Yo, bloggers of the world!
My life right now is drowning in all things schoolish. My brain is squished like a forgotten peanut butter and jelly sandwich in the bottom of a lunch box. Broken French phrases spliced with neurotransmitters, fauxbourdon, and mangled opera are all screeching at me, but I am doing my best to stay sane.
During the first month and a half of the new year, I have managed to read five and a half books. I have lost sleep in order to do this, so be proud of me.
Today, due to limited brain function and an overabundance of crafty-time-devouring-monsters, I am going to relate to you what these books were and what I thought of them. I am sure you have all been wondering what insightful opinions I have on such things. If you haven’t, you are going to be enlightened anyway.
Jacob Have I Loved- Katherine Paterson
This book was written in the ancient era known as the 20th century. Perhaps you’ve heard of it.
Set on an island off the coast of Maryland during WWII, Jacob Have I Loved is the story of (thinks intensely trying to recall the name of the protagonist) Sara Louise and her struggle with bitterness towards her twin sister Caroline whom everyone seems to think is much prettier, more talented, and overall more important than Sara Louise. As would be expected of Katherine Paterson, the story is one of growing up, letting go, and forgiveness.
I have read several Katherine Paterson books in the past, and though none of them are my absolutely favorite books, I remember them with a vague fondness. A few people had recommended Jacob Have I Loved to me, and considering my favorable history with this author’s work I figured I would try it.
Unfortunately, I did not enjoy it as much as I thought I would.
Something about the pacing just felt wrong. I liked the writing style, and the characters, but the way the story was put together felt disjointed and choppy. There were places where lots of time lapsed in a way that didn’t feel cohesive, and the last section of the book felt particularly rushed.
The strange pacing kept me from being totally immersed in this story. I liked the idea of it, but it didn’t come together for me.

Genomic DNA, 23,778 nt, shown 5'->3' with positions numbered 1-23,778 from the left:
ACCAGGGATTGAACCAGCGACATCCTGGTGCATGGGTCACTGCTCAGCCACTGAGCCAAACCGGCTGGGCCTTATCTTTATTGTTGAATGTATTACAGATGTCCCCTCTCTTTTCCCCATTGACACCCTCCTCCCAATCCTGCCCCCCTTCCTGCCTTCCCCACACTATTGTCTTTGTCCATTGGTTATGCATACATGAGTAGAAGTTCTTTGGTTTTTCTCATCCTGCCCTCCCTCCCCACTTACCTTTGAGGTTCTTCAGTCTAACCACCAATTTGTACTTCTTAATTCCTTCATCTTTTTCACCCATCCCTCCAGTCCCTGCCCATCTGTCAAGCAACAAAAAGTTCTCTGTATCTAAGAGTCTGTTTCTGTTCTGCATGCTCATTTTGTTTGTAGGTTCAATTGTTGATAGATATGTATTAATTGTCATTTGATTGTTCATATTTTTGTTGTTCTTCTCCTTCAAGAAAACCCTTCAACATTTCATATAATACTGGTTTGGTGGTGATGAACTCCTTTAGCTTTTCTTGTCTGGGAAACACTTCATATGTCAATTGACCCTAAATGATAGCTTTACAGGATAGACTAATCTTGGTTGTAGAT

I Kill the Mockingbird- Paul Acampora
This is a miniature book for Middle Grade readers, and the most entertaining thing about it is that the characters love reading.
“It’s got something to do with books.”
“In that case,” says Michael, “I’m in.”
I Kill the Mockingbird follows the story of Lucy and her friends as they execute an elaborate scheme to get more people to read To Kill a Mockingbird over summer vacation. Shockingly, they may find themselves in a bigger mess than they anticipated from the outset.
Though certainly geared towards a pretty young audience, I enjoyed this book marginally well. The characters are not terribly interesting, but whenever they make literary references I am inclined to be endeared to them. And Michael is obsessed with Charles Dickens, so I can’t help but respect him for that.
This book didn’t make much of an impact on me and I probably won’t remember it at all in a few months. But it wasn’t bad. Mostly because of Charles Dickens.
“Charles Dickens is awesome.”
Constable and Toop- Gareth P. Jones
Sam Toop can see ghosts. That’s about all he can do, actually.
Okay, so this is the book I did not finish, which is unusual for me because I generally feel an intense obligation to finish a book once I start it. But this book was boring and I was drowning in school, so I figured, what’s the point?
Actually though it is still sitting by my bed with the bookmark in it. So I haven’t totally given up.
Constable and Toop is about a bunch of ghost humans and a live human (by name of Sam) who can see and talk to the ghost humans. There is clearly some dark, mysterious force that is causing mayhem in the ghostly realm. The tale is set in 19th century London or some-whereabouts, and truthfully it comes across as a Charles Dickens wannabe, but sadly lacking in the character development department.
I simply found it boring. It was slow-moving and the characters weren’t engaging enough to keep me reading. Sam was basically a walking floorboard. There was one ghost named Lapsewood who initially reminded me of Percy Weasley, and honestly I think that is what kept me reading for as long as I did.
A List of Cages- Robin Roe
Watch me whisk Julian away and rip the rest of this book to shreds.
A List of Cages is a YA contemporary novel about teenagers and abuse and grief and abuse and did I mention the abuse??? It alternates between the narration of Adam- a senior in high school with a bunch of friends, and Julian- a quiet, loner of a freshman who used to be Adam’s foster-brother.
I have very mixed feelings about this book.
On the one hand, I enjoyed Robin Roe’s writing style and I felt deeply connected to Julian throughout the course of the novel.
“He shook his head and began to cry, only I couldn’t really call it that.
It was convulsing.
It was dying.”
JULIAN, I WILL PROTECT YOU.